Locking Carabiners

Locking carabiners require at least two separate actions to open the gate so they are much less likely to accidentally open compared to non-locking "snapgates".

As a result they take longer and are more fiddly to open and close, so their use is more suited to connections that won’t be changed frequently or for rigging that is out of sight.

Common uses of locking carabiners are:

  • Attaching a descender or belay device to your harness.
  • The anchors on a top rope.
  • Rigging a pitch in a cave.

Popular Locking Carabiners

  • Sale

    Petzl OK Oval Carabiner


    In stock

    Select options
  • Sale

    Petzl Attache HMS Carabiner

    Original price was: £16.00.Current price is: £14.71.

    Out of Stock

    Read more
  • Sale

    Petzl Am’D Carabiner


    In stock

    Select options
  • Sale

    CT Lime Carabiner


    In stock

    Select options

All locking carabiner products

Quality lockable carabiners

From brands you can trust

Serious climbers and cavers like you understand the critical role that gear plays in your pursuit of new heights and depths. That's why Inglesport has curated a selection of the finest locking carabiners from trusted brands, ensuring you have access to the best that the industry has to offer.

Remember, at Inglesport, we're more than just a retailer. We're climbers, cavers, adventurers, and enthusiasts, just like you. We're here to share our expertise and ensure you find the perfect locking carabiners for your unique journey.

DMM Climbing: Why we stock and support them

Related Blog Post

DMM Climbing: Why We Stock & Support Them

Explore why Inglesport champions DMM Climbing for top-quality climbing and caving gear, highlighting our commitment to safety and innovation.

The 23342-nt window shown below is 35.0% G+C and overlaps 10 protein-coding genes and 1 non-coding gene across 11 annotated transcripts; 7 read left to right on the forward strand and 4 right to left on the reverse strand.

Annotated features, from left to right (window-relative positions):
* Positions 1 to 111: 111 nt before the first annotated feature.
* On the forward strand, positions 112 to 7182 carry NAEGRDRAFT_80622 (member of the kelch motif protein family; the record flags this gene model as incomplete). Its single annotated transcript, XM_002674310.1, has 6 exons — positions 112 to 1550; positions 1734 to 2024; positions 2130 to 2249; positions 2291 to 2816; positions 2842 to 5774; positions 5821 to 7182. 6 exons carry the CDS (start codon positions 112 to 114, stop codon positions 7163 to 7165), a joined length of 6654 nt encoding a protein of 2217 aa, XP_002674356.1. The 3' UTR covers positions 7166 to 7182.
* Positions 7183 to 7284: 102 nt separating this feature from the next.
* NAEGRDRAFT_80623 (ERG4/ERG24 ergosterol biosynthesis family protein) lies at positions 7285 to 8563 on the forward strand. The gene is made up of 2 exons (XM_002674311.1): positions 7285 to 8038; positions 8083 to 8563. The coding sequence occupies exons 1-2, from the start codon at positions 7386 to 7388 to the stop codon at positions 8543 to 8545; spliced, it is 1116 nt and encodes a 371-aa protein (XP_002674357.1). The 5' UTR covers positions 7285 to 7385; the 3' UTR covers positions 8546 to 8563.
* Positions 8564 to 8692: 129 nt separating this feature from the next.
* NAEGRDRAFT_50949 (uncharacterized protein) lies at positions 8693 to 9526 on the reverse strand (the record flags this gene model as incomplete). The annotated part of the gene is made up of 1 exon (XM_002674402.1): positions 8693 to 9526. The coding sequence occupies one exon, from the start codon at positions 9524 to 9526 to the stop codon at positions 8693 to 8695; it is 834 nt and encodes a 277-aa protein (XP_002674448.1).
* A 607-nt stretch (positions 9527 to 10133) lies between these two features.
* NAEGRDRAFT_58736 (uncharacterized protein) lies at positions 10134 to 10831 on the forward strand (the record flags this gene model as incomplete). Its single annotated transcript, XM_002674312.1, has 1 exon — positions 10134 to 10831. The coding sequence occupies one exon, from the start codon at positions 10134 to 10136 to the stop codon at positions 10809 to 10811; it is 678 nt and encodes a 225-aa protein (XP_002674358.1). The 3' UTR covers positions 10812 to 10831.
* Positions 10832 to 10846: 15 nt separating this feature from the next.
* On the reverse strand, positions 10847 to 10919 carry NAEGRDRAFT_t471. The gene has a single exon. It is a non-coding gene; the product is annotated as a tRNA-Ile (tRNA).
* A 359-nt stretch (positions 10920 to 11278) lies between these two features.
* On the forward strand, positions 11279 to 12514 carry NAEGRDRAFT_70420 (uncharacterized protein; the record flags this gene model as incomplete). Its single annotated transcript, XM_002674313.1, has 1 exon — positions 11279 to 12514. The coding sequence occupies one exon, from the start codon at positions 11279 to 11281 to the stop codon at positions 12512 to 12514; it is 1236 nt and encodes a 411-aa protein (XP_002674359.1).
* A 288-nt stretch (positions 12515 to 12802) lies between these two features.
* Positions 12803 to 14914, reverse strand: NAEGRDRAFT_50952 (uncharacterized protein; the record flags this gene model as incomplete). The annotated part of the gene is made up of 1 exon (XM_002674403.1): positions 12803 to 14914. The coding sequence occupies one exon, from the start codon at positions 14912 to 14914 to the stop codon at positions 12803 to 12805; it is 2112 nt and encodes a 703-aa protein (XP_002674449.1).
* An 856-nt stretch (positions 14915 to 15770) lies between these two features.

Frequently asked questions

  1. Screwgate: A barrel is screwed several turns to cover the nose once the gate is closed. Screwgates can be left unlocked, so they are quicker to clip, then locked afterwards. It is good practice to have the screw barrel pointing downwards as vibration can cause it to rotate; if it’s pointing upwards this can cause it to unlock.
    • Best for – Most cases where a locking carabiner is needed, particularly if it needs to be clipped quickly but then can be locked afterwards. They cope with dirty environments better and tend to be cheaper.
      Downsides – You can forget to screw them up. The barrel can vibrate open.
  2. Twistlock: The barrel is rotated about a quarter of a turn and then the gate can be opened. A sprung mechanism closes and locks the gate when it is released. They can’t be left unlocked.
    • Best for – Connections that will be opened often but need the security of a locking carabiner.
    • Downsides – More difficult to open so harder to use in a hurry. Certain types of loading could open the gate; this is known as ‘rollout’.
  3. Triple action (tri-act): Like a twistlock but the barrel needs to be pushed towards the nose then rotated before the gate can be opened.
    • Best for – Connections that don’t need to be opened very often.
    • Downsides – Very fiddly to open, takes practice to be slick with their operation.
  4. Other types: Some other variants exist. These include four-action locking or requiring a tool to unlock the gate.

Locking carabiners require at least two separate actions to open the gate so they are much less likely to accidentally open compared to non-locking "snapgates".

It is possible for a snapgate carabiner to become detached if it twists or if the rope presses on the gate. Obviously this can have serious consequences. Even if it doesn’t become detached, opening the gate of a carabiner under load reduces it’s strength by around two thirds.

As the name suggests, auto-locking carabiners lock themselves as soon as the gate is released. This makes them very secure but the complex mechanism in the gate is more prone to damage from dirt and grit.